What is the definition or description of: infection of heart valves?

Endocarditis. When a bacteria gets in the bloodstream, there is a chance of attaching to a heart valve. This is called endocarditis. If this happens, the bacteria can grow, causing lesions called vegetations to appear which can break off and plug small blood vessels in the hand, foot, or brain. The bacterial growth can also cause the valve to leak. If this is significant, valve replacement may be needed.
Endocarditis . An infection of the cardiac valves, usually aortic or mitral with a bacterium, most commonly staphylococcus or streptococcus.

Related Questions

After a bout with bacterial endocarditis, what hurts the heart valves?

Infection and scar. Endocarditis often occurs on valves damaged due to other diseases, e.g., rheumatic fever, bicuspid valve. The bacterial infection and associated inflammation further damage the valves which is further complicated by scarring on healing. Read more...

What are the presenting symptoms of an infection of heart valves?

Numerous. An infection of the heart valves, known as endocarditis, is a very serious disorder. Symptoms usually stem from infection in the blood stream and include fever, chills, possible low blood pressure or even shock, heart failure, shortness of breath, and may include severe damage to the infected valve causing severe leakage of the valve, requiring emergency valve replacement surgery. Read more...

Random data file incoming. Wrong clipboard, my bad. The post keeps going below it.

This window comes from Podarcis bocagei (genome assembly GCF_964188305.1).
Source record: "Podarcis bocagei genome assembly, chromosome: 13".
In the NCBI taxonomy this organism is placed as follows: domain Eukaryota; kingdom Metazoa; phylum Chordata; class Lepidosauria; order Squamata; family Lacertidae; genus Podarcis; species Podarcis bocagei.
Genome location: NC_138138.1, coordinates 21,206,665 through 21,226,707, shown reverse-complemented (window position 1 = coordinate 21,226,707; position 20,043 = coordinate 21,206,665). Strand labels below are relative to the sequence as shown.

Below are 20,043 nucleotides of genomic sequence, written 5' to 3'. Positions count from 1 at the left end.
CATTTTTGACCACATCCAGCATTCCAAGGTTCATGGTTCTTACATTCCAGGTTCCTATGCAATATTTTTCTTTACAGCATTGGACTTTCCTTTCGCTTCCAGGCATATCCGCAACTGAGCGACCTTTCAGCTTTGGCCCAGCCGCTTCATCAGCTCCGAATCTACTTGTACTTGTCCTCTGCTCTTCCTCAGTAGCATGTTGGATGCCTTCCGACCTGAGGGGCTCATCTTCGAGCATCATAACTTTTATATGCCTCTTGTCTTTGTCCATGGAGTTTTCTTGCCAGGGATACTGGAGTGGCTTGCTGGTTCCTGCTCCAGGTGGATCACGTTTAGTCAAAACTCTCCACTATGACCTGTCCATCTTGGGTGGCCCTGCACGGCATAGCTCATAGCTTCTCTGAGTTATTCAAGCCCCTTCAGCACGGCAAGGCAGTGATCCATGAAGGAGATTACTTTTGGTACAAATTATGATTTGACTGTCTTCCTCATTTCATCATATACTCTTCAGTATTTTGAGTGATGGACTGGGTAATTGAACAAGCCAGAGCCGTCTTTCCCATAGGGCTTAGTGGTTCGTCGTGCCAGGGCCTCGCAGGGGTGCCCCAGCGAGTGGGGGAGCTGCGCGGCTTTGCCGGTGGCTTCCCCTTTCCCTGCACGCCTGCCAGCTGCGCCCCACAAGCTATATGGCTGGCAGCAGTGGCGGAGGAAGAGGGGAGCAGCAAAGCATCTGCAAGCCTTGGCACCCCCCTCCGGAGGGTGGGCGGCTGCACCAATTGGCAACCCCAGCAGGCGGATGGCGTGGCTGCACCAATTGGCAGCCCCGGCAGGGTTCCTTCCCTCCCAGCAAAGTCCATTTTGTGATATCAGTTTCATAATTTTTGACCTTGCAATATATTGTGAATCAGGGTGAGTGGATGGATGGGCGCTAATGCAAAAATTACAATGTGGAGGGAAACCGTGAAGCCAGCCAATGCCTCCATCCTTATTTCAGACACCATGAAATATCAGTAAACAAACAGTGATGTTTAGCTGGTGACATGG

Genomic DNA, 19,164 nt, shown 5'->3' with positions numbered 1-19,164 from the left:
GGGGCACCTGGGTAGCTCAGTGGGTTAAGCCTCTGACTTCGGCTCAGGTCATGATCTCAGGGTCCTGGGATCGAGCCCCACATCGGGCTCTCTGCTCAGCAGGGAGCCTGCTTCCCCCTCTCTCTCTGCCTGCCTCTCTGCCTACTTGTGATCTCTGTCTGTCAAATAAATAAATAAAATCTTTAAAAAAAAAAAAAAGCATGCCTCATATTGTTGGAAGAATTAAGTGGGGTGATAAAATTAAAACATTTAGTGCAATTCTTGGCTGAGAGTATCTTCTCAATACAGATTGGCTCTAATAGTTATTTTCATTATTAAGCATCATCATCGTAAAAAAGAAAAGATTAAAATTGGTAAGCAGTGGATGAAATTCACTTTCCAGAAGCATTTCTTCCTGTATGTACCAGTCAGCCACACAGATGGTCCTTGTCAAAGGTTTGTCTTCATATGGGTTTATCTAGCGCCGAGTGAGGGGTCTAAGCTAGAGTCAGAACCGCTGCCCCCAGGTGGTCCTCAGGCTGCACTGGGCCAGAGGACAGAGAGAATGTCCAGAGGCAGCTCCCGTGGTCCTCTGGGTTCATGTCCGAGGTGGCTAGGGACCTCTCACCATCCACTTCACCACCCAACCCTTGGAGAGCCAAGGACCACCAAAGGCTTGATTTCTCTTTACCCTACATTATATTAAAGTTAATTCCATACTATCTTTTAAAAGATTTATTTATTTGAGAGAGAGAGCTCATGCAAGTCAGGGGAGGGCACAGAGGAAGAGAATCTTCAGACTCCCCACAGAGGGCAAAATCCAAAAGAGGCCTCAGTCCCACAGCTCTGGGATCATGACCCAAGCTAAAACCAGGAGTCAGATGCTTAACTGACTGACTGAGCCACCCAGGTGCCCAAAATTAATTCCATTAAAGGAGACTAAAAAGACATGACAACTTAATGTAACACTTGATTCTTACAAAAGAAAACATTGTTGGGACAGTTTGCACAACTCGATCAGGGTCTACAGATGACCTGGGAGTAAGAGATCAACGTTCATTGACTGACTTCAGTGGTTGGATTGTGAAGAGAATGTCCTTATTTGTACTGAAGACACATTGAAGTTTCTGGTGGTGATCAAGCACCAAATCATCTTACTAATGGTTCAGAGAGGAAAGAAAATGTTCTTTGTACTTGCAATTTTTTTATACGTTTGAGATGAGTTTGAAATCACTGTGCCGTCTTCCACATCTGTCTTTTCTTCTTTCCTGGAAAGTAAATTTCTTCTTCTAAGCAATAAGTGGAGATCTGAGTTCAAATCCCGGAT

Describe the disorder called an infection of the heart valves.?

Endocarditis. It is called endocarditis. Can be caused mostly by bacterias and fungus. It is a very serious condition that requires immediate intervention. Valves can deteriorate fast and hence cardiac function be compromised . Read more...

Is there much of a link between flossing and/or using mouthwash and infections of the heart valves?

No. Endocarditis can be caused by extensive dental work where bleeding is likely and bacteria of the mouth can gain access to the vascular system. Flossing usually does not cause bleeding but if so the amount of bacteria released into the blood stream is negligible. Most endocarditis occurs in previously damaged heart valves. Read more...
Perhaps. Good dental care greatly reduces the risk of bacteria getting in the blood stream from the mouth, but this is likely something that occurs frequently in normal people. Abnormal heart valves are prone to infection so procedures that are likely to cause bacteria entry into blood are hazardous. Flossing is very low risk. Some dental procedures and colonoscopy may require antibiotics for safety. Read more...

Dr. Says I have trace regurgitation in 3 heart valves. Only recommending yearly echos to check on it. Is this normal im otherwise healthy?

Just a trace. Trace regurgitation is usually nothing of immediate concern - it wouldn't cause any symptoms and may just be reflective of the way your valves open and close normally and thereby may never progress beyond trace. Yearly 2D echo is recommended to make sure trace regurgitation doesn't become mild, then moderate and then severe, but this doesn't always happen. Read more...